All change at Southern Scotland's only ski area
After dedicating more than a decade of his life to developing the Lowther Hills Ski Club, Anjo Abelaira has decided it’s time to move on, but he’ll be leaving behind a valuable resource for the local community, writes Roger Cox
In the autumn of 2014, Final Words reported on the proposed opening of a new ski area on the slopes of 725m Lowther Hill, near the village of Leadhills in Dumfries and Galloway. According to Anjo Abelaira, the chairman of the newly-formed Lowther Hills Ski Club, the initial goal was to be able to offer between 15 and 40 days a year of lift-assisted skiing, depending on conditions, using two rope tows, one on Lowther Hill itself and one serving a lower-lying beginner area close to the village. Rather than selling lift tickets, the club would sell annual memberships - a very reasonable £35 would allow you to turn up and ski whenever there was snow.
Since then, Abelaira and his team have had a string of successes, not only installing the rope tows as planned, but also building a club hut on Lowther Hill, purchasing a small piste-basher to groom the slopes and offering floodlit night-skiing in the beginner’s area in order to make the most of good conditions in the depths of winter. Perhaps their most impressive achievement, though, has been the planting of almost 2,500 native trees beside the upper ski slope. Not only will these rowans, aspens and Scots pines eventually provide skiers with protection from the wind once fully-grown, they will also improve the snow-holding qualities of the existing runs by stopping snow from being blown off them during storms. Better yet, some of the trees have been planted with decent-sized gaps between them, with a view to creating what the North Americans like to call “gladed skiing.”
The last few years haven’t been easy for Scottish ski areas, with big dumps of snow often being followed by periods of rapid thaw, but Lowther has kept up its programme of modest expansion - last winter a number of boxes and rails were installed, with help from the youngsters of the Lowther Hills Junior Ski Patrol, allowing Lowther to claim to be the only snowpark in southern Scotland.
Having dedicated over a decade of his life to the project, however, not to mention a six figure sum of his own money, Abelaira has now taken the difficult decision to step down as ski club chairman, in the hope that others will take over the challenge. He had hoped to develop the ski area further, but he now believes that options for further expansion have been exhausted, at least in the short term.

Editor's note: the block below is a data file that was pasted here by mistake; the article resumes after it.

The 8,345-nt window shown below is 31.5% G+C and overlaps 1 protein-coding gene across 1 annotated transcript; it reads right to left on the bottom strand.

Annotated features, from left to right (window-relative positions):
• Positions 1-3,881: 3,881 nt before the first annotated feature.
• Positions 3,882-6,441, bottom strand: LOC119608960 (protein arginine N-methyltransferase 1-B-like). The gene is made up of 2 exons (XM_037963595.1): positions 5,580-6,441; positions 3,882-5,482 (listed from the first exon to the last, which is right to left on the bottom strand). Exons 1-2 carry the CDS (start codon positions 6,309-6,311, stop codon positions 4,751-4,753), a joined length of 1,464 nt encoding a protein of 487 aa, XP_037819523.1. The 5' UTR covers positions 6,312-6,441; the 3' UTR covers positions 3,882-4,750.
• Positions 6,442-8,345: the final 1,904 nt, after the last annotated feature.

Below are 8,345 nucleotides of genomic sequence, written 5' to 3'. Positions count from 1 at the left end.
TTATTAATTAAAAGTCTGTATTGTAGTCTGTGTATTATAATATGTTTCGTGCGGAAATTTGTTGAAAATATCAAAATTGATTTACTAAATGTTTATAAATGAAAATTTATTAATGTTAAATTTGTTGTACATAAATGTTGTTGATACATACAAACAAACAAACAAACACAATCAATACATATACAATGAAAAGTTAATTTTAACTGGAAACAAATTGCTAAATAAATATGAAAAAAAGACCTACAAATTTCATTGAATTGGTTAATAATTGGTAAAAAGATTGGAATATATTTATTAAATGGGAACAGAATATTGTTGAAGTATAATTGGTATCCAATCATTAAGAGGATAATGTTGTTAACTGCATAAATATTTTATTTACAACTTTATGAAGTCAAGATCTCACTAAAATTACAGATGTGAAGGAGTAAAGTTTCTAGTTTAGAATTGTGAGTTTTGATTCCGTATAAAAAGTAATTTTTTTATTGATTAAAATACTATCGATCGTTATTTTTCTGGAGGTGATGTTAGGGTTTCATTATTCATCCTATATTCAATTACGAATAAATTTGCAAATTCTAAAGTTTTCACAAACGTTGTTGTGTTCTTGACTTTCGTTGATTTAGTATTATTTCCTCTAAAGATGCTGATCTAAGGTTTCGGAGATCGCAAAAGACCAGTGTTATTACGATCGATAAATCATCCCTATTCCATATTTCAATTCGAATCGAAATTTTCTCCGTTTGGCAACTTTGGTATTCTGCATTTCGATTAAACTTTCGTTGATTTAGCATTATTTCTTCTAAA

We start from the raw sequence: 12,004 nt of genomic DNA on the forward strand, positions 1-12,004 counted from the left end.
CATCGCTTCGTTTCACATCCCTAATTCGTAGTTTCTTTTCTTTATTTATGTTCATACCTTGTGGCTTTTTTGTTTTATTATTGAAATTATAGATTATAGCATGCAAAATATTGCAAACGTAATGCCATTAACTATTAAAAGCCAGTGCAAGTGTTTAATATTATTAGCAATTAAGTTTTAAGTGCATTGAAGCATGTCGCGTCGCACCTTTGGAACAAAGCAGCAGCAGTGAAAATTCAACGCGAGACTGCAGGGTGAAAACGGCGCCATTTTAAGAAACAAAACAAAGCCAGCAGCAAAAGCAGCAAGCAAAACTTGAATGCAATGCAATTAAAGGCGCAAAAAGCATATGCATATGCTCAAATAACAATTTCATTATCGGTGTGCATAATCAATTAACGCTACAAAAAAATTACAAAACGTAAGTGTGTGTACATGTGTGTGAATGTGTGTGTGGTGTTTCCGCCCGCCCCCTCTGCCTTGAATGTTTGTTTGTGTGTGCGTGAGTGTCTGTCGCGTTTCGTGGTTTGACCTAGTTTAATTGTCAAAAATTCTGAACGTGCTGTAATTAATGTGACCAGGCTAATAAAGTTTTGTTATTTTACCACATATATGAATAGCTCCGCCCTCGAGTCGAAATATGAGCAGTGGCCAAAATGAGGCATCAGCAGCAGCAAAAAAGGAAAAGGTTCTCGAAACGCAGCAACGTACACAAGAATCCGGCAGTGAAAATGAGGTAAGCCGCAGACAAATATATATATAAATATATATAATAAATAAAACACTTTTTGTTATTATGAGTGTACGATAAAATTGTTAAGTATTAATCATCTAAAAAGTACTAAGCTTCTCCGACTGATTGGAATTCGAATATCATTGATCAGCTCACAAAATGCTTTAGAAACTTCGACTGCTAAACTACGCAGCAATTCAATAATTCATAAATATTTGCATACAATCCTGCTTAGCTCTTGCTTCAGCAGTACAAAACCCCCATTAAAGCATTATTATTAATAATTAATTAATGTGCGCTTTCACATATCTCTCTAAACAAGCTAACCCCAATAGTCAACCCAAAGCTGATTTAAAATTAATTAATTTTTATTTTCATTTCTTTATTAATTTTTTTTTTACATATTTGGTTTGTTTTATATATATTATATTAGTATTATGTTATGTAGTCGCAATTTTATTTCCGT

“Unfortunately I will need to move my investment away,” says the 47-year-old. “It’s been 11 years now but I can’t keep waiting forever for the land needed to turn Lowther Hills into a small sized commercial ski centre to become available. You can always generate money, you can always get it back, but time you can’t. If I’m going to develop a ski centre elsewhere now is the right time to make the move.”
Abelaira’s hope is that existing members of the ski club and others from the local community will take over the running of the facilities. “At the very least they will keep the hut and use it a bit like the hut of the Scottish Ski Club in Glenshee,” he says, “a place for members to go and have a little bit of fun around the stove.” But whereas he once had plans to create a commercially viable year-round business, he now thinks this is unlikely.
“The skiing industry is very misunderstood in Scotland,” he says. “People think it’s just a case of going to the hill, pressing a button, the ski lifts start running and then you put your feet up, but it’s just not like that. It requires loads of money, specialist skills, tenacity, and long working shifts all year round with very little time off, particularly in the case of small ski areas, and I just don’t see how a ski centre can be developed here - not if you don’t have an eccentric person like me wanting to spend that much time and that much money! But you can have a little club for people who like the outdoors to come and play in the snow - that’s absolutely feasible.”
The main obstacle to further development, according to Abelaira, is land use in the Lowther Hills. “I was not able to convince the landowner [Hopetoun Estates] that my vision for year-round public outdoor recreation was compatible with the current use of the wider area as a grouse moor,” he says. “Mountain resorts are land-based businesses. Without access to land, your business model is crippled.”
“I am still nominally the chairperson [of the ski club] and I can’t release the name of a successor yet, but we’ve been working to ensure a smooth transition with a new team because I want to make sure that the community can take over this fantastic little facility and make something out of it. I’m leaving them enough money in the bank to last for two seasons and I’m leaving them with a good foundation. I’m not expecting a ski centre to develop from here, but at least they will hopefully be able to keep it going as a little club.”
And in a few years’ time, all being well, the members of that little club should be able to enjoy some of the best tree skiing anywhere in Scotland.
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